An intriguing c. 1933 anti-Japanese propaganda map pamphlet published in San Francisco prior to the outbreak of World War II. The map, and the text on the verso, claim to reveal Japan's imperialist plans for domination of the Asia-Pacific, including the seizure of Hawaii, eight years before the attack on Pearl Harbor. The map is strikingly prescient, outlining Japanese plans in detail, including the bombing of Pearl Harbor, the attack on the Philippines, and the seizure of Singapore.
The map and Japan's plans for world conquest are described on the verso
The strategic map has been prepared by the Japanese Imperial Military Intelligence Department with a detailed plan of Japan's proposed conquest of the Far East and Hawaiian Islands. Unfortunately, we do not have the secret detailed plan. However, we may still see Japan's military program by means of the rough outlines map of conquest recently discovered.
The map covers East Asa and the Pacific from Burma to Hawaii and from Kamchatka to the Celebes. Arrows indicate Japanese attack plans, with shading indicating enemy armies.
The document itself is undated, but it does reference publications as late as 1932. Another example, which was sent to the Library of Congress, bears a manuscript note that it was sent there by the 'Kuo Min Tang' on May 13, 1933. The layout of the text on the verso suggests that the map was intended to accompany some sort of bound volume, possibly a later edition of the Tanaka Memorial, an English version of which was also published by the San Francisco Chinese National Salvation Publicity Bureau. The present map, like the Library of Congress example, exhibits a fold metric, and there is no evidence that it was ever bound.
This map is closely related to the Tanaka Memorial
, which is referenced on the verso. The Memorial
is a supposed secret document discovered by KMT intelligence in 1927. Although no one has ever seen the original document, it is said to be a 13,000-word petition presented by Prime Minister Baron Tanaka Giichi to Emperor Hirohito on July 25, 1927, outlining a program of expansion extending Japanese power into Manchuria, China, and Mongolia, thus setting the stage for eventual world conquest. The document is controversial, with some claiming it to be a hoax. When the KMT initially began circulating it in Asia, America, and Europe, Japan was quick to deny it. However, it can be argued that the memorial is alarmingly prescient in its description of Japan's Pacific War strategy and its eventual attack on Hawaii and conflict with the United States.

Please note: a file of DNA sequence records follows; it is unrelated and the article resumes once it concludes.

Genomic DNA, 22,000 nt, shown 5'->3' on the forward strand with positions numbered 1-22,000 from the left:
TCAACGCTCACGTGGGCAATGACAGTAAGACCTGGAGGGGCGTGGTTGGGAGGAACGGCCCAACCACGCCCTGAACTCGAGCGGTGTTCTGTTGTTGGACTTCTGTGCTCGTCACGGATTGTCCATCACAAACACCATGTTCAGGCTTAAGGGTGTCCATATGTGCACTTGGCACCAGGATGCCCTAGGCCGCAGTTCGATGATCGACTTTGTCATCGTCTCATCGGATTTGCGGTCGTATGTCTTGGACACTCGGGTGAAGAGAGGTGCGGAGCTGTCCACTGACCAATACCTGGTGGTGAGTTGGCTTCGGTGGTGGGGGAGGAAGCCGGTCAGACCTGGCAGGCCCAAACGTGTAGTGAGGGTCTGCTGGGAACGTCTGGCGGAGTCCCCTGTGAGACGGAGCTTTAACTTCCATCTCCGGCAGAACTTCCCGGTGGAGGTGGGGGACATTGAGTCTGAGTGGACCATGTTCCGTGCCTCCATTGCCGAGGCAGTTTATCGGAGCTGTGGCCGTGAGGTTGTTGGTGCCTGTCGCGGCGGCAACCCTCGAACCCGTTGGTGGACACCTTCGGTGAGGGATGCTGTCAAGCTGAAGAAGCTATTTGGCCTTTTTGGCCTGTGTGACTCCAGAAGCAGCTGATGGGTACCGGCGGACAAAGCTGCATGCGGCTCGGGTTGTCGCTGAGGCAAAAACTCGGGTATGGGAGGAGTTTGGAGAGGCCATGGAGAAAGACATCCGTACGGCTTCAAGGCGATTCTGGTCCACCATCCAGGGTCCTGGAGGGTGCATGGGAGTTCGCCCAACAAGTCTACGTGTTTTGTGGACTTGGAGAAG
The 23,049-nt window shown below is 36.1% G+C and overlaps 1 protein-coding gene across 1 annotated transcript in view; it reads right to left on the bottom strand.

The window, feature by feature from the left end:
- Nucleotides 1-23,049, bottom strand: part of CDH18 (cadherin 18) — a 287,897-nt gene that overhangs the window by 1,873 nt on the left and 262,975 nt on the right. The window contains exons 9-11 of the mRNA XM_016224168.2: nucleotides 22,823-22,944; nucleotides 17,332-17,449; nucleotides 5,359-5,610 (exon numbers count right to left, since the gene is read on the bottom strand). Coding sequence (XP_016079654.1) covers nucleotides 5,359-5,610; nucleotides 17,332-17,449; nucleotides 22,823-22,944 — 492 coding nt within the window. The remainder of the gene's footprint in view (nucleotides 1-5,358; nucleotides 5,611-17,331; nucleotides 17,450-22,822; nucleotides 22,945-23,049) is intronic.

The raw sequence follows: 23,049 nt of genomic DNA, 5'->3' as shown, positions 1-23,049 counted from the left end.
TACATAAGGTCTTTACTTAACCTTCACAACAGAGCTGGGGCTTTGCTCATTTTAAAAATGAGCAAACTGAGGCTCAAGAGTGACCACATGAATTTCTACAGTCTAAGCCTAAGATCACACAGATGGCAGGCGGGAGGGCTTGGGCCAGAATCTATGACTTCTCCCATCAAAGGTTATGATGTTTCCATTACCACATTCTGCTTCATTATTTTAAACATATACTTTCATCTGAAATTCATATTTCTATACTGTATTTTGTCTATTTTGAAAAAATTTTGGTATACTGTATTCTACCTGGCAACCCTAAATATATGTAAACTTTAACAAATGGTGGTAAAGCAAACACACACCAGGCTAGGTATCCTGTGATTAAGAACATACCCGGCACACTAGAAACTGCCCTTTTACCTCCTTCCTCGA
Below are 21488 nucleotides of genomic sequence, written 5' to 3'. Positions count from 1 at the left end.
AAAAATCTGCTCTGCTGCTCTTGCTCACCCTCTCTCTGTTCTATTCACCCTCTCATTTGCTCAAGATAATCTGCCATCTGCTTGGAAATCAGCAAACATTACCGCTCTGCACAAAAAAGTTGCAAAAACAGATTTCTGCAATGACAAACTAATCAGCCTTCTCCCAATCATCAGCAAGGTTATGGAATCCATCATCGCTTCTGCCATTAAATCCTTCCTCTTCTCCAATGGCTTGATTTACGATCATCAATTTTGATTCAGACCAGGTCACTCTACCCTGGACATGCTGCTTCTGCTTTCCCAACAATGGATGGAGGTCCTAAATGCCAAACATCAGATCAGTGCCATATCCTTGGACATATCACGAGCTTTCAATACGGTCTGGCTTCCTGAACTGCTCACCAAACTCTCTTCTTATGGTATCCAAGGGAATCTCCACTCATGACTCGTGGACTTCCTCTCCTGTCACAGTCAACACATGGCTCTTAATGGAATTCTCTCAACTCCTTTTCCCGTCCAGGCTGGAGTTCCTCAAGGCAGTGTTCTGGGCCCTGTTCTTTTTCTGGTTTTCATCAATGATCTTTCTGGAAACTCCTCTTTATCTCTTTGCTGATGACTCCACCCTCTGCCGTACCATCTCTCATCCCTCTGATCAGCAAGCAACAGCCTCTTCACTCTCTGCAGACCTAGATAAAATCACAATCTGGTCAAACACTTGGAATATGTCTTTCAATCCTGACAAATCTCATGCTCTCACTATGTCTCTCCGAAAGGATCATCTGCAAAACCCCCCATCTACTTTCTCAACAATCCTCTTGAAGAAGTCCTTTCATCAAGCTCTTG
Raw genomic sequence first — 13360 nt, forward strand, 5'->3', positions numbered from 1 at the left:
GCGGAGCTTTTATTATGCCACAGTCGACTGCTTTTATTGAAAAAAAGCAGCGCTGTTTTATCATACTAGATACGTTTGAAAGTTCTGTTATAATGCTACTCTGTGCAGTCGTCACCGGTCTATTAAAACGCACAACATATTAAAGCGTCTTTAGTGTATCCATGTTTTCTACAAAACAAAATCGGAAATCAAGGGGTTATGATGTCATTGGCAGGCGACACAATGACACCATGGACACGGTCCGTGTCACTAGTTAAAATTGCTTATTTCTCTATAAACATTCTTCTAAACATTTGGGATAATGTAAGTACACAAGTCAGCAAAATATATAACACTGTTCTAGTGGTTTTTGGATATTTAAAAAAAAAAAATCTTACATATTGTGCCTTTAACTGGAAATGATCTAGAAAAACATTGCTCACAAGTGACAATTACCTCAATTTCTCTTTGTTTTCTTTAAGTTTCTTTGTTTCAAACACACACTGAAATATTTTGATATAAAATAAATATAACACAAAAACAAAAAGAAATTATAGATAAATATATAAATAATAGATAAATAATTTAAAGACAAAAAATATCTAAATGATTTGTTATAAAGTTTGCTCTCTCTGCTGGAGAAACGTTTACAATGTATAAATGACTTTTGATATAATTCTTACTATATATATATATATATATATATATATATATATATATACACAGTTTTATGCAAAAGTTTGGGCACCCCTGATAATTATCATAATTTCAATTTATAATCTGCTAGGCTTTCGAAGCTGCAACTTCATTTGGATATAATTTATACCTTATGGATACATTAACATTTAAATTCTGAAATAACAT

Chinese National Salvation Publicity Bureau
In the 1920s and 1930s, China was in trouble. Colonialism, the fall of the Qing, and the rise of the Kuomintang led to political destabilization. The increasingly aggressive and imperialist Japanese forces acquired greater and greater power, taking over Manchuria, controlling railroads, and instigating political and military confrontation. The Kuomintang (the Chinese Nationalist Party) recognized the depth of the Japanese threat, but the rest of the world, with problems of its own and isolationist identities, preferred to ignore the danger. The KMT thus established the China National Salvation Publicity Bureau, first in China, but then with offices throughout Asia, in Europe, and the United States. Essentially a propaganda arm of the KMT, the goal was to generate anti-Japanese pro-Chinese sentiment in the hopes of garnering international support against Japan. Unfortunately, at the time, the world would not listen.
Publication History and Census
This map was published by the Chinese National Salvation Publicity Bureau, located at 84 Stockton Street, San Francisco. The CNSPB was a propaganda arm of the Kuomintang that operated both in China and through various subsidiaries abroad. The San Francisco Bureau, which published this map, was located at 844 Stockton Street, today the location of the Sun Yat-Sen Memorial Hall. We dated it to 1933, as above, based on the notes associated with the LOC example and the verso content. Only two other examples are known, one of which is cataloged in OCLC and is part of the collection at the University of Illinois at Urbana Champaign.
Good. Stabilization verso repairs along centerfold and here and there on margins and old fold lines. Slight loss. Some archival tape on recto.